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HS Fiction and Nonfiction

Updated: Feb 4, 2021

Interest Area Changes to Environment

Fiction Books Nonfiction Books Magnify Glass Fake Glasses Notepads Puppets Flannel Board Real Items Pretend Items Real / Pretend Pictures

Teaching Concepts for Large Group

1.  Define real and make-believe for students, using pictures to illustrate the differences between real and make-believe. Things that exist are real. We can see, hear, feel, taste, or touch them. Examples of things that are real include pencils, books, people, parks, schools, teachers and classrooms. Make-believe is when something is not real. It does not really exist in the world around us. Have you ever had an imaginary friend? Sometimes, people pretend they have an invisible friend that no one can see. But that is make-believe. Examples of things that are make-believe include cartoons, unicorns, magic and talking animals. 2. Explain that stories can be real or make-believe. Discuss how fiction stories are stories in which the author uses his or her imagination to create the book. Example -show the cover of Go, Dog. Go! by P. D. Eastman and model how to think about the picture to decide if it is a fiction story. Think aloud about how the dog is driving a car and that this is not something that real dogs can do. Do a picture walk of the first few pages, thinking aloud about what the dog is doing and how this shows whether the story is make-believe or fiction. Discuss how the dogs are talking to each other on pages 8–9. 3. Discuss how some books are true stories. Explain that in true stories the author writes a story that really happened or writes a book that gives the reader information about something. These are called nonfiction books. Example- show the cover of Your Pet Dog by Elaine Landau and discuss how the picture on the cover looks like a real dog. Do a picture walk, stopping at page 22, and point out that the pictures are of real dogs and that I think that this book is nonfiction.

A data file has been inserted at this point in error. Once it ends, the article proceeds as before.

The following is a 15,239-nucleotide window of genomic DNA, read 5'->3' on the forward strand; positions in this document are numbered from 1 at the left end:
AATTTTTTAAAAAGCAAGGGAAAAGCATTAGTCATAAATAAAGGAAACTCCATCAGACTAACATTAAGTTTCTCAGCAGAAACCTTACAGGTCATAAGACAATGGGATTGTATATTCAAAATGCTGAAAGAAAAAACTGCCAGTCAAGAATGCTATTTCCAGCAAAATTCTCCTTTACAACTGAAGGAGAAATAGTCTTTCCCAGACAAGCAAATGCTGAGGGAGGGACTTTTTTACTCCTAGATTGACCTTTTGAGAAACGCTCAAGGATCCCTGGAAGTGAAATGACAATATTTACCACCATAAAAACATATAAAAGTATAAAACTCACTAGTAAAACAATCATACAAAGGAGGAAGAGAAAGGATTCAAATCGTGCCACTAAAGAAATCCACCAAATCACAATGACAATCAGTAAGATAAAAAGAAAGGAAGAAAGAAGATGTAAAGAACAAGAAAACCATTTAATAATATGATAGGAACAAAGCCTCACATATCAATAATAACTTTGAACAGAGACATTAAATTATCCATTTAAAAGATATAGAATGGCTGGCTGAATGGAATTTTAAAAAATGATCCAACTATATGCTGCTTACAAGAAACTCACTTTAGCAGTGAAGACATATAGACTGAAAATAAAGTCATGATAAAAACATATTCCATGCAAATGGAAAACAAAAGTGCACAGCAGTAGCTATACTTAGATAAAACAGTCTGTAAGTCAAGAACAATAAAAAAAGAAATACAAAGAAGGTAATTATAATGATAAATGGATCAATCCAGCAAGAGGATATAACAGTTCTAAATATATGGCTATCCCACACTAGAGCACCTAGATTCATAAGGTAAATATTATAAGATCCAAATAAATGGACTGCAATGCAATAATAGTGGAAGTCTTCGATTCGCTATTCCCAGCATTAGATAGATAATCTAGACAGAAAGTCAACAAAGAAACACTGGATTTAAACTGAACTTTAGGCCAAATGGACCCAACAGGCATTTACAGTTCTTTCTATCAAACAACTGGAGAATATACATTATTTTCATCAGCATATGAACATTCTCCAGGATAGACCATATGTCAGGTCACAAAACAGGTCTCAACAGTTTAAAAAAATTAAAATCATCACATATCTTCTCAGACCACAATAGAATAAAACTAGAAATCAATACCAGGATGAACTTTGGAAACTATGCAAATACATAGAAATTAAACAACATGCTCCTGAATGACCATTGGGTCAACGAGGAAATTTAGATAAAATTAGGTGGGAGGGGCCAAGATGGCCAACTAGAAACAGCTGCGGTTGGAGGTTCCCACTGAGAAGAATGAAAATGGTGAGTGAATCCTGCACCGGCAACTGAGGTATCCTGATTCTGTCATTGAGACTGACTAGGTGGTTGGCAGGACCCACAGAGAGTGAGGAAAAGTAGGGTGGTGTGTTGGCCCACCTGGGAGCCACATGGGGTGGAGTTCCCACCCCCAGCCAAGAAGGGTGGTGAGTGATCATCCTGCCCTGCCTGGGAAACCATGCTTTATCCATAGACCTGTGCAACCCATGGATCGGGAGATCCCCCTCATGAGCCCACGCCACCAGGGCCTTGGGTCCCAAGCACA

Teaching Concepts for Small Group

1. Have children look at a series of pictures and place them on a real/make-believe T-chart. We will also determine why each picture was placed in each category. For example, we know the rabbit coming out of the hat is magic and magic is make-believe. So this picture would go under “make-believe” in the chart. 2.  Sort books in groups – fiction and nonfiction. 3.  Help the children write a nonfiction sentence in a story. Then have the children write a fiction sentence in a story. Have the children illustrate both sentences.

Teaching Concepts for Music Movement Wellness IMIL

1. Fiction vs Nonfiction (Harry Kindergarten) CHORUS: Fiction is pretend a make-believe creation Non-fiction is real It gives us information Fiction’s full of characters, a plot, and a setting In non-fiction, it’s real-life knowledge that you’re getting Verse 1: A book with talking dogs That’s fiction! A book about the life cycle of frogs Non-fiction! A book about a mouse who saves the day That’s fiction! A book that teaches you how to dance ballet Non-fiction! A book about a fire-breathing man That’s fiction! A book about the different types of plants Non-fiction! Verse 2: A book about a dragon having fun That’s fiction! A book on how the Earth goes around the sun Non-fiction! A book where a troll makes a princess afraid That’s fiction! A book showing how big planes are made Non-fiction! A book with a dinosaur who ruins the school day That’s fiction! A book on famous people in the U.S.A. Non-fiction!

Teaching Concepts for Fingerplays

I'm a little Teapot

I'm a little teapot short and stout

here is my handle here is my spout

when I get all steamed up hear my shout

tip me over and pour me out

Itsy Bitsy Spider

The Itsy Bitsy Spider went up the

water spout,

down came the rain and wash

the spider out,

Out came the sun and dried

up all the rain

And the Itsy Bitsy Spider went up the

spout again.

Teaching Concepts for Outdoor Experiences

Simon Says

The teacher will give the action directions, while the students participate. If the children miss the action cue "Simon Says" then they are out. Keep going until you have a winner.

Sidewalk journey

Need: Chalk

Using chalk draw a variety of pathways on sidewalk, pavement, or walkway such as: curvy, straight, zig zag or even curly. Have children to participate by drawing the lines and walking on it like a tightrope.

CLASS Concepts


Teaching Concepts for Distance Learning

Scavenger hunt

You can gather a list, or some ideas include looking for shapes, colors, items that are a certain length, or items that start with a particular sound.

Make an ABC/123 Sensory Bin

Take letter shapes, scrabble tiles, letter puzzle pieces, etc. and bury them in a sensory bin. You can use any fillers such as rice or sand. Set up a letter wash with warm, soapy water and foam or plastic letters. Alternatively, you can use numbers too.


Private message one child with the word card. This child then pantomimes this clue while the other children guess the answer.

I Spy

Pick an item that can easily be seen by all the children and share a clue.


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HS Winter Weather

Interest Area Changes to Environment Mittens Toboggan Gloves Ear Muffs Jacket Animal Tracks File Folder Games Pertaining to Winter Weather Igloos Ice (to water table) Winter Animals Felt Paper Plates

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